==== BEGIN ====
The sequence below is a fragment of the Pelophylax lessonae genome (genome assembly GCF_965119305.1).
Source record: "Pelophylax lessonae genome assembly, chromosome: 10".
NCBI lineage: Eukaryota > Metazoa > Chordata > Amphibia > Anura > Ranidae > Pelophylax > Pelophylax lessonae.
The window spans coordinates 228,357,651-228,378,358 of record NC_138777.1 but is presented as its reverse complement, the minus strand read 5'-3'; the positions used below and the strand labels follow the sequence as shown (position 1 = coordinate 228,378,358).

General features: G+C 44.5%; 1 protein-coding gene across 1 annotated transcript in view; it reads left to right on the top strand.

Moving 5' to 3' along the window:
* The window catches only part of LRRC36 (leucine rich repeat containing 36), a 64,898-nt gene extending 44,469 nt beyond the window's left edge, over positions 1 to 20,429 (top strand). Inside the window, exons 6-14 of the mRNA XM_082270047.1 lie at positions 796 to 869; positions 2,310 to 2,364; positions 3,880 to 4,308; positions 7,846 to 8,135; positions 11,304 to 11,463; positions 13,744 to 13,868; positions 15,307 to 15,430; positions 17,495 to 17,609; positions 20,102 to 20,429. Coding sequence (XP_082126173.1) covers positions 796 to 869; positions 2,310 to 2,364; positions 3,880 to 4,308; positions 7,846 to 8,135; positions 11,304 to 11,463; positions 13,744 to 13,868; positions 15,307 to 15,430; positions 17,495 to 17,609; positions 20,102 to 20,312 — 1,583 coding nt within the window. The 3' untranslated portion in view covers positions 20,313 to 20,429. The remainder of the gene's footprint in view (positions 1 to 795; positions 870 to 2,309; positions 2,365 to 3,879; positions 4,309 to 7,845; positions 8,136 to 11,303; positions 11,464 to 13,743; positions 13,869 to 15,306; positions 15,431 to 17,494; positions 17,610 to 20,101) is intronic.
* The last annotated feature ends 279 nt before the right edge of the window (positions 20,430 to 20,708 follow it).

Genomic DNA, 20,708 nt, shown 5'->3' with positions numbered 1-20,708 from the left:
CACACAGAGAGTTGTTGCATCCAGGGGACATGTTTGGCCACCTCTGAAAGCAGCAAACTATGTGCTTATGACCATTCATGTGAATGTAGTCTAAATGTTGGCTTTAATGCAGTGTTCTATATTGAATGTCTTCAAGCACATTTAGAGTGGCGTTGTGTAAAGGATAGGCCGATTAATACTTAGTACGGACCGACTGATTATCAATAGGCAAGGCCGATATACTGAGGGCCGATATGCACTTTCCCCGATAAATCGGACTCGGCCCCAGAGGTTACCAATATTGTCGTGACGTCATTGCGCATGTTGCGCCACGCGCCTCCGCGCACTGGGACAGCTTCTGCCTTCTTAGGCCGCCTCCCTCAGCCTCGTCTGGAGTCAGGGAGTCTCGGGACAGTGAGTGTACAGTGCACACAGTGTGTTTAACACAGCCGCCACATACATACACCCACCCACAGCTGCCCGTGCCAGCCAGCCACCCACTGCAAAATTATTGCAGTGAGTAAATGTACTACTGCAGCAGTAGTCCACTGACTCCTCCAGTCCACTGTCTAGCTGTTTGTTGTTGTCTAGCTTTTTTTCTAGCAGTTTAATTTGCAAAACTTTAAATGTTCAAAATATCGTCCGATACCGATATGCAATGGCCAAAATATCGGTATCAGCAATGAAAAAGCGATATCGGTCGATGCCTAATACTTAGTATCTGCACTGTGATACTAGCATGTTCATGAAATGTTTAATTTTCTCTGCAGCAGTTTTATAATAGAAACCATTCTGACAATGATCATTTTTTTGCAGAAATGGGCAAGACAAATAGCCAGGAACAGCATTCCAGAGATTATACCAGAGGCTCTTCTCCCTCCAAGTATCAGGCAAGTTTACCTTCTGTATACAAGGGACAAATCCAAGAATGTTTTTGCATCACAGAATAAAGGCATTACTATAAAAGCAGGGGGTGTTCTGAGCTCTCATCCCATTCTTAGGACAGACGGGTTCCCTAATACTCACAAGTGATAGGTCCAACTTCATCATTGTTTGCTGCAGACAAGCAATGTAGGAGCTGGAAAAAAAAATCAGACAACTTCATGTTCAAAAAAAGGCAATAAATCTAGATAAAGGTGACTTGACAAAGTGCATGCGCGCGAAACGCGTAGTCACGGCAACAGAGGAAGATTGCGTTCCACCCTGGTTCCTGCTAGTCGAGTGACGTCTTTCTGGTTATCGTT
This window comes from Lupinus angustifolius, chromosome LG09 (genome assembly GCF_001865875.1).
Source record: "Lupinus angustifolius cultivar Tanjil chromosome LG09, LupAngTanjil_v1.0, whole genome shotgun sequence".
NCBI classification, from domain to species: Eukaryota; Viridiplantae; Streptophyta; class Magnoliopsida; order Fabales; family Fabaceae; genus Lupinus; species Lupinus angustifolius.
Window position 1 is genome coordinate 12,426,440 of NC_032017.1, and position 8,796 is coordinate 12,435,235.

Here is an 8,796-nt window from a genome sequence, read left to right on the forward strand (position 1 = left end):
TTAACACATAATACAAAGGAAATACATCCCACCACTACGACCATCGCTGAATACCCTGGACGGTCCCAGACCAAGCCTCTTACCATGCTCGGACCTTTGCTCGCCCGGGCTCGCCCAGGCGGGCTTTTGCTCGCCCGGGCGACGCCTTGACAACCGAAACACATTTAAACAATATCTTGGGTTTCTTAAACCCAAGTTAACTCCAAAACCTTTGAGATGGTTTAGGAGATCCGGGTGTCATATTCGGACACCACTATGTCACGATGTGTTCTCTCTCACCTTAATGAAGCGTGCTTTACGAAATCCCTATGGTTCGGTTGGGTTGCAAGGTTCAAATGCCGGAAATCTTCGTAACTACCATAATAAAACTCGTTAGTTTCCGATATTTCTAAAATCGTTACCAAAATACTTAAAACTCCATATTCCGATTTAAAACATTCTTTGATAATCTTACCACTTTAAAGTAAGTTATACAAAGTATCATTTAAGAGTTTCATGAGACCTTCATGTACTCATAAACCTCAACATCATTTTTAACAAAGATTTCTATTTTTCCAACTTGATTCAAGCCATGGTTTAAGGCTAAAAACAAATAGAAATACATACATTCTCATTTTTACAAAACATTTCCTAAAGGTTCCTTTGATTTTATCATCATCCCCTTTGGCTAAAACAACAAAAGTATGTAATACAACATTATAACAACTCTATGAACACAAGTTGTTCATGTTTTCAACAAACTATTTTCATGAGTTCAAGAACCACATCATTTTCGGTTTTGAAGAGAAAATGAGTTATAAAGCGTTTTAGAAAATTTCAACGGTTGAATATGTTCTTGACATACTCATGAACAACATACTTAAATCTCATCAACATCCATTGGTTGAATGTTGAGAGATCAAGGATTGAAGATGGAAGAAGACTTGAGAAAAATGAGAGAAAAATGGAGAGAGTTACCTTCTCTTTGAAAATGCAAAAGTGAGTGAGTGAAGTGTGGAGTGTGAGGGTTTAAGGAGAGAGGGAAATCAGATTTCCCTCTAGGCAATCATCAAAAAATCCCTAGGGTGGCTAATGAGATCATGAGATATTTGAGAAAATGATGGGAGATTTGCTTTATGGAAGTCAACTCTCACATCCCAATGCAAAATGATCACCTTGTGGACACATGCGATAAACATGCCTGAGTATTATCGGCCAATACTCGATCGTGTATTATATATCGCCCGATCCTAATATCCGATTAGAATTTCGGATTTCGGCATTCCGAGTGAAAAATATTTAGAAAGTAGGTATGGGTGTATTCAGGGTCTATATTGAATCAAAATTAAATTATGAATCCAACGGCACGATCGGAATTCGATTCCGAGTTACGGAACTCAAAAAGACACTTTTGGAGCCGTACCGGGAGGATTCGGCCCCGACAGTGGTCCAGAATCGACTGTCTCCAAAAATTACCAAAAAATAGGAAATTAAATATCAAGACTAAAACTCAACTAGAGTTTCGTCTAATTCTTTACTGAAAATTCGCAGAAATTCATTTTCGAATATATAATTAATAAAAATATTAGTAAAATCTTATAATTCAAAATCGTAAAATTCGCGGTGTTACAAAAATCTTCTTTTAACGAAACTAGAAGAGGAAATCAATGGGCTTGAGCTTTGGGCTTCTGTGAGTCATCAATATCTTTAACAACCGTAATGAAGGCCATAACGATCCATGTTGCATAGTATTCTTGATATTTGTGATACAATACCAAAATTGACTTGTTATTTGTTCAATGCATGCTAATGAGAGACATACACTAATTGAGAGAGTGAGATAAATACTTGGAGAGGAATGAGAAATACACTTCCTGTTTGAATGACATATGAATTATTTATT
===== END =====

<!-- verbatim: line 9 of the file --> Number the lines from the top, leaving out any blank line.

Genomic DNA, 20,708 nt, shown 5'->3' with positions numbered 1-20,708 from the left: